It is also necessary to conjure up an unbreakable force field to keep the pesky hackers at bay. All too often in South African mid-size businesses, this ‘team' of magicians is made up of one person.
The business is happy to spend money to have a specialist company come in to water the office plants or perform cleaning services. Many will have highly specialised companies being paid to do their social media, SEO, marketing and PR. But, amazingly, they don't look at a specialist cyber security organisation to secure their entire business, promote visibility and protect against cyber threats to reduce risk.
Why would that be the case in a focused, noise-abated environment? The answer is because companies think they have the magic bullet – the IT magician.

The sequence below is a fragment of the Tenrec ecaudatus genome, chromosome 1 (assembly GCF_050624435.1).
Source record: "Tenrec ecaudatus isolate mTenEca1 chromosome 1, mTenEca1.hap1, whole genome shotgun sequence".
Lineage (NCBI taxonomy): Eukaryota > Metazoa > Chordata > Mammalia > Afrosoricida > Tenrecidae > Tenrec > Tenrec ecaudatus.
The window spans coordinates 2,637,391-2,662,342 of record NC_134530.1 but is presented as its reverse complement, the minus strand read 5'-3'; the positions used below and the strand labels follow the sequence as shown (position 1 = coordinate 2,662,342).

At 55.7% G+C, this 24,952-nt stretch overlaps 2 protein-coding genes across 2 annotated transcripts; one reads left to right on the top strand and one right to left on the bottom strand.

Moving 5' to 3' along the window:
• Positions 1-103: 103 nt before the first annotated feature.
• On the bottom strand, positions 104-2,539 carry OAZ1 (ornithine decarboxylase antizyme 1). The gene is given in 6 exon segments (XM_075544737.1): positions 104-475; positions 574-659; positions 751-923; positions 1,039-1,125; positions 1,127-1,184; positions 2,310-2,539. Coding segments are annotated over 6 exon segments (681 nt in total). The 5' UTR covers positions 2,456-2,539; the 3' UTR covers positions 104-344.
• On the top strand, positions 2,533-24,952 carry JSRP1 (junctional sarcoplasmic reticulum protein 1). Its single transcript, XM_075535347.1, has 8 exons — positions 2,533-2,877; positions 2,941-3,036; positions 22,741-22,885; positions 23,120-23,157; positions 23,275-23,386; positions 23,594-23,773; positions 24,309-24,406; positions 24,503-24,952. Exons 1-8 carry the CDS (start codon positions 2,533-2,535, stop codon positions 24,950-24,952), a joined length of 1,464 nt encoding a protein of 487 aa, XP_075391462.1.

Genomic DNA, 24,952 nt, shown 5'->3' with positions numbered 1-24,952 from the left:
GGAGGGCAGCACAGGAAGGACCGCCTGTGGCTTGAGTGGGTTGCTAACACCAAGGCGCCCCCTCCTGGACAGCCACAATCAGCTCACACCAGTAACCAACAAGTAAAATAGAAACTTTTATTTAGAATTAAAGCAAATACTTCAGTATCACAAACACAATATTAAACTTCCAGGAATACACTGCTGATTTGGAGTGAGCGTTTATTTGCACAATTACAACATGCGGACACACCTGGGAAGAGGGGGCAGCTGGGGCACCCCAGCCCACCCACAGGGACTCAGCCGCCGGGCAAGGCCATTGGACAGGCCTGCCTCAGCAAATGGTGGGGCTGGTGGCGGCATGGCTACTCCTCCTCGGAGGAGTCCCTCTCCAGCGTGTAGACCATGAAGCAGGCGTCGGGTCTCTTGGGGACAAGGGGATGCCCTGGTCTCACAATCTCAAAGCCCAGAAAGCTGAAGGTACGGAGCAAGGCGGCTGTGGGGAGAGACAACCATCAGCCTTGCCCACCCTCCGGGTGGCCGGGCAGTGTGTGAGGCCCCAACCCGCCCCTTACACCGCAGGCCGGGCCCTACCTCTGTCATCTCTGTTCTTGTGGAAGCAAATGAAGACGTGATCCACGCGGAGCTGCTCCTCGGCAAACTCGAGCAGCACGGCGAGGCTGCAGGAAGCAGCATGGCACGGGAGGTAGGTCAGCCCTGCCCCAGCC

Research has proven IT is ill-equipped to perform this task alone, not because it doesn't want to, but because there are so many other things to keep running on a daily basis. The time has arrived for companies to get help and get real about what they are actually doing to secure their businesses. IT professionals are amazing, but they need support from the business to do their jobs. My advice is to let the security specialist organisations do the security work and let IT keep the information technology running.
Companies failing to do this either due to naiveté or budgetary concerns may not even be aware they have already been breached – and the losses can far outweigh assessing a suitable budget for the right advice. The worst nightmare for business owners is not knowing about a breach until they cannot access any of their servers, and have to go to customers to say "sorry, we'll be right back", with the real question being: "When will we be right back?"